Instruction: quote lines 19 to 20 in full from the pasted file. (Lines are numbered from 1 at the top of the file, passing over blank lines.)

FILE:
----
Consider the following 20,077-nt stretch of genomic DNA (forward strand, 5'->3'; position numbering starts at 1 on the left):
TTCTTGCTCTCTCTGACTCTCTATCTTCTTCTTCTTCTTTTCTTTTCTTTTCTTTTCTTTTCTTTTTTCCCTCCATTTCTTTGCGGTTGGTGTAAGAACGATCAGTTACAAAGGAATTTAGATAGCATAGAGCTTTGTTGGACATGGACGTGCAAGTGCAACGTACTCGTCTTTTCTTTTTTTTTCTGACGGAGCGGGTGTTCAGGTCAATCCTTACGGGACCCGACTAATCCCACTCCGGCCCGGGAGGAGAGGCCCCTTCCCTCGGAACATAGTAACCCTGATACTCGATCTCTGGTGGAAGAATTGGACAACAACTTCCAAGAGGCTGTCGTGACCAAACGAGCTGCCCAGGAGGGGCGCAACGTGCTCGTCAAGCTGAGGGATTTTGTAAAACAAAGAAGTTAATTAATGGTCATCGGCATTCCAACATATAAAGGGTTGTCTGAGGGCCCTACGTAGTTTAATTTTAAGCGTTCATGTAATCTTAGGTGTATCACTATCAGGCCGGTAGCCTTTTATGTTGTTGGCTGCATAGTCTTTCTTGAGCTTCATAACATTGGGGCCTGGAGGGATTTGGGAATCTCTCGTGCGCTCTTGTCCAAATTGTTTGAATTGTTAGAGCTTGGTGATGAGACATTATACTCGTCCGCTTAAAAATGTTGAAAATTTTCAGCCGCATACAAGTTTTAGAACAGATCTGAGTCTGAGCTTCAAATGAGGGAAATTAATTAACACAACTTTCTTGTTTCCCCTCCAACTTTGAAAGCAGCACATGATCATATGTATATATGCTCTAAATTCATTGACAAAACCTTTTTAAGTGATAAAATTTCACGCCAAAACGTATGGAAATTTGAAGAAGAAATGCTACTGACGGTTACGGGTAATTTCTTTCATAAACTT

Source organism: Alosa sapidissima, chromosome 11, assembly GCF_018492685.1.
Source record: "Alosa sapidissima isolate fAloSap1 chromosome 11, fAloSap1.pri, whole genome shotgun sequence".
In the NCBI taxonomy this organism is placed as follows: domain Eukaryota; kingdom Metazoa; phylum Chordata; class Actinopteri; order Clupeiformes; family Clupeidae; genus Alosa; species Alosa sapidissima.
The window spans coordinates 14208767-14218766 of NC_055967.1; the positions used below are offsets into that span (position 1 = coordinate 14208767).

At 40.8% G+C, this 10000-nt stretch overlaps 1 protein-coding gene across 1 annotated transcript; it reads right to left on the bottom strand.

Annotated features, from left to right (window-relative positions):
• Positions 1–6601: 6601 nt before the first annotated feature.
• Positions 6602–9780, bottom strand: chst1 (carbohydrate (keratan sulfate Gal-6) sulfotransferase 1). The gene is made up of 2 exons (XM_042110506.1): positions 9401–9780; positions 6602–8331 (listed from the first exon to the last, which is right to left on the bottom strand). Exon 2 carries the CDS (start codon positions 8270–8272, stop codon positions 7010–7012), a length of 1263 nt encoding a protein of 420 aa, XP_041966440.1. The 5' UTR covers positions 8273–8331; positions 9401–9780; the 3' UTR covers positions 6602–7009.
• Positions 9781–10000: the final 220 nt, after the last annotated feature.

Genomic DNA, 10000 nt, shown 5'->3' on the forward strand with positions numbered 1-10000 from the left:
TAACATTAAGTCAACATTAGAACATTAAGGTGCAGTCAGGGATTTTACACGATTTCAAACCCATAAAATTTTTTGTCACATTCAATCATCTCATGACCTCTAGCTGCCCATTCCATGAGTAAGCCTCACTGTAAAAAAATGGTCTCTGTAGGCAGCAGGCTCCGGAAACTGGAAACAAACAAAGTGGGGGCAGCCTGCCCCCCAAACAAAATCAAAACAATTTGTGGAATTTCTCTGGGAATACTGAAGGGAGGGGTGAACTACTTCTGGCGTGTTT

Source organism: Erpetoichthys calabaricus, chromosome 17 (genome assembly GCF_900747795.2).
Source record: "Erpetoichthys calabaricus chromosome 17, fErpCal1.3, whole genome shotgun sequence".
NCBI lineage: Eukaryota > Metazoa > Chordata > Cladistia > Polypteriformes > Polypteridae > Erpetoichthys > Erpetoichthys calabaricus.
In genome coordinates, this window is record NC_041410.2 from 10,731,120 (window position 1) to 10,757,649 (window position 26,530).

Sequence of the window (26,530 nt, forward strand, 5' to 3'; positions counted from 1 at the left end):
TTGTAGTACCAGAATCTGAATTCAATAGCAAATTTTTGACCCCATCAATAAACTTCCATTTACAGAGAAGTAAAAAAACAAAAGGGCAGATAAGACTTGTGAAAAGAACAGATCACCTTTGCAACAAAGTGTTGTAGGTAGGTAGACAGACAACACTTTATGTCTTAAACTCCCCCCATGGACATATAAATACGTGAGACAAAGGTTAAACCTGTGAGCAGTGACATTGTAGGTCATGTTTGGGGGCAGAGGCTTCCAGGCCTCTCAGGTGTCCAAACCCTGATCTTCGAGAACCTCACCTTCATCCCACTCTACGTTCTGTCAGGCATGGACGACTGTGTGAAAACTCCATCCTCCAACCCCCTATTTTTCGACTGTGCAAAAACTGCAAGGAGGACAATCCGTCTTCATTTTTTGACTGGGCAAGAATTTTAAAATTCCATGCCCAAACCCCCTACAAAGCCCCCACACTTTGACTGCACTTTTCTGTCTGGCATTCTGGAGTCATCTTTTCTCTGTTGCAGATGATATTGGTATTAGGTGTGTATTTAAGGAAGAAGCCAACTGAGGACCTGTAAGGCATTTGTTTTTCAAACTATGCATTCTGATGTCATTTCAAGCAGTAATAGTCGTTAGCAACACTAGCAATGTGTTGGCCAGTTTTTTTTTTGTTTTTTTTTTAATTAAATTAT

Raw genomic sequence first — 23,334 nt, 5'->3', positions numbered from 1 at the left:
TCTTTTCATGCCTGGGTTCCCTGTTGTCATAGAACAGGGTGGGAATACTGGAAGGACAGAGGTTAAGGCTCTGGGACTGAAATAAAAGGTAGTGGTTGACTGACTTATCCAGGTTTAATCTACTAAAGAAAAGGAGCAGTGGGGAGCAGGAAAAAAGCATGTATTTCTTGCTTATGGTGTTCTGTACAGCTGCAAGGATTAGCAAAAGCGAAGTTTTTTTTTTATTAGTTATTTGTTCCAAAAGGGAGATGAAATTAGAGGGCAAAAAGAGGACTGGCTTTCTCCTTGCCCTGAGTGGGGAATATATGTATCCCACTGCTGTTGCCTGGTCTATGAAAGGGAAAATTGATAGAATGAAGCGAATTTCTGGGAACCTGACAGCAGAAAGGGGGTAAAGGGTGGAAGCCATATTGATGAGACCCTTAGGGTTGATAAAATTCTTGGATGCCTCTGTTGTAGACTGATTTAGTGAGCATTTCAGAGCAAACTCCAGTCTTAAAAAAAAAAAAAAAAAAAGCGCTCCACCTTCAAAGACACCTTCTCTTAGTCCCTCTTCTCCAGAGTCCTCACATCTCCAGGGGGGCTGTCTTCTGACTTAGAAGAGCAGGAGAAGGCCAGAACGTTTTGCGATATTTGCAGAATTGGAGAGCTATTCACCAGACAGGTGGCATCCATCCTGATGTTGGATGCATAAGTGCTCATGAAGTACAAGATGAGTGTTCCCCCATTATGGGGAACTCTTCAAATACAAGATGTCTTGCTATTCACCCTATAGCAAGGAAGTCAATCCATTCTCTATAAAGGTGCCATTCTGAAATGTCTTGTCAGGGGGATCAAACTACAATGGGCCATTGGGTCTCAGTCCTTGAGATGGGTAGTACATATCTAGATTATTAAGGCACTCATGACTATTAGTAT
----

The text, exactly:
TTGTAGTACCAGAATCTGAATTCAATAGCAAATTTTTGACCCCATCAATAAACTTCCATTTACAGAGAAGTAAAAAAACAAAAGGGCAGATAAGACTTGTGAAAAGAACAGATCACCTTTGCAACAAAGTGTTGTAGGTAGGTAGACAGACAACACTTTATGTCTTAAACTCCCCCCATGGACATATAAATACGTGAGACAAAGGTTAAACCTGTGAGCAGTGACATTGTAGGTCATGTTTGGGGGCAGAGGCTTCCAGGCCTCTCAGGTGTCCAAACCCTGATCTTCGAGAACCTCACCTTCATCCCACTCTACGTTCTGTCAGGCATGGACGACTGTGTGAAAACTCCATCCTCCAACCCCCTATTTTTCGACTGTGCAAAAACTGCAAGGAGGACAATCCGTCTTCATTTTTTGACTGGGCAAGAATTTTAAAATTCCATGCCCAAACCCCCTACAAAGCCCCCACACTTTGACTGCACTTTTCTGTCTGGCATTCTGGAGTCATCTTTTCTCTGTTGCAGATGATATTGGTATTAGGTGTGTATTTAAGGAAGAAGCCAACTGAGGACCTGTAAGGCATTTGTTTTTCAAACTATGCATTCTGATGTCATTTCAAGCAGTAATAGTCGTTAGCAACACTAGCAATGTGTTGGCCAGTTTTTTTTTTGTTTTTTTTTTAATTAAATTAT

Raw genomic sequence first — 23,334 nt, 5'->3', positions numbered from 1 at the left: